Father’s Day: A timeless bond | Sunday Observer

Father’s Day: A timeless bond

Have you heard the melodious and mesmerizing Sinhala song “Piya Guna Walata Kaw Gee Liyawuna Madi” which essentially means that songs and verses that extol the virtues of the father are few and far between. This is indeed true. As the song points out, a father’s love is not second to that of the mother, who usually gets the attention of songwriters and poets.

Today, Father’s Day, is dedicated for fathers everywhere. In most cultures, fatherhood is second in importance only to motherhood. These are the two closest people to us from childhood all the way up to our youth and even beyond. In an oriental culture such as ours, where mothers and fathers are revered every day, a separate Father’s Day may seem redundant, but it is nevertheless a very important way to honour our fathers, living or departed. It is also an occasion to honour the many “father figures” in our lives, apart from the biological father.

Although Father’s Day originated in the United States (like Mother’s Day), it is now celebrated worldwide on the third Sunday of every June, following on from Mother’s Day which is marked on the third Sunday of every May. Mother’s Day incidentally was the catalyst to the Father’s Day celebration.

Father’s Day has a very interesting history. In May 1909, Sonora Smart Dodd of Spokane, Washington, sat in church listening to a Mother’s Day sermon. She decided she wanted to designate a day for her father, William Jackson Smart. Dodd’s mother had died in childbirth, and Dodd’s father, a Civil War veteran, had taken the responsibility of singlehandedly raising the newborn and his other five children.

The following year, Dodd wanted to celebrate Father’s Day on June 5th, her father’s birthday, and petitioned for the holiday to be recognized in her city. Needing more time to arrange the festivities, Spokane’s mayor pushed the date back by two weeks, and the first Father’s Day was celebrated on June 19, 1910.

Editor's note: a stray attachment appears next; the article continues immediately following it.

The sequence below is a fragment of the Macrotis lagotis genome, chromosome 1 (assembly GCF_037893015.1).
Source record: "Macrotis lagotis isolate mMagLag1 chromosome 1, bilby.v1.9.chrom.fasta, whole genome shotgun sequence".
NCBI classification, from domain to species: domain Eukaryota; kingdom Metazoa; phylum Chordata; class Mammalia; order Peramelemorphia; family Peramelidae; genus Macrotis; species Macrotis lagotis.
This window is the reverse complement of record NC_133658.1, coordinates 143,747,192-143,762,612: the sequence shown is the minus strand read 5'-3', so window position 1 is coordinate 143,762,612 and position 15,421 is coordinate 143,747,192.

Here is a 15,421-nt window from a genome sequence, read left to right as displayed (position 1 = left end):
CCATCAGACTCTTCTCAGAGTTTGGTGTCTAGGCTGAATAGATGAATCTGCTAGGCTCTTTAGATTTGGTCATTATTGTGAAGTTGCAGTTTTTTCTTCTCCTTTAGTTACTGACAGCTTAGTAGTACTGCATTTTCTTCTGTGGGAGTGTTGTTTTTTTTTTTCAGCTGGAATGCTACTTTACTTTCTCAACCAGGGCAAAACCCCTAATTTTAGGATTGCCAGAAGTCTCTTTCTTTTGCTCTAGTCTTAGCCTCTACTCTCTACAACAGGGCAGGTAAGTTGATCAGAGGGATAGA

At the first Father’s Day celebration, young women handed out red roses to their fathers during a church service, and large baskets full of roses were passed around, with attendees encouraged to pin on a rose in honour of their fathers – red for the living and white in memory of the deceased. Dodd then brought her infant son along on a horse-drawn carriage ride through the city, bringing roses and gifts to home-bound fathers.

While the US Congress was quick to officially declare the second Sunday in May as Mother’s Day in 1914, after it was first celebrated on May 10, 1908, it took much longer for Father’s Day to be legally recognized. But thanks to Dodd’s celebration, Father’s Day steadily gained popularity and official recognition was not far behind.

The holiday gained more traction in 1938 when a trade organization, the National Council for the Promotion of Father’s Day, which was formed by men’s clothing retailers in New York City, decided to take up the cause. The event then spread worldwide, driven primarily by the retail industry.

Indeed, Father’s Day has become a highly commercial event, with retailers urging sons and daughters to splurge on gifts for their fathers. In fact, a Google search on Father’s Day will instantly display hundreds of websites where you can buy gifts for your father. While this is indeed a good practice that shows how much you appreciate your father, it is time to look at how we can really bond with our fathers in the years ahead.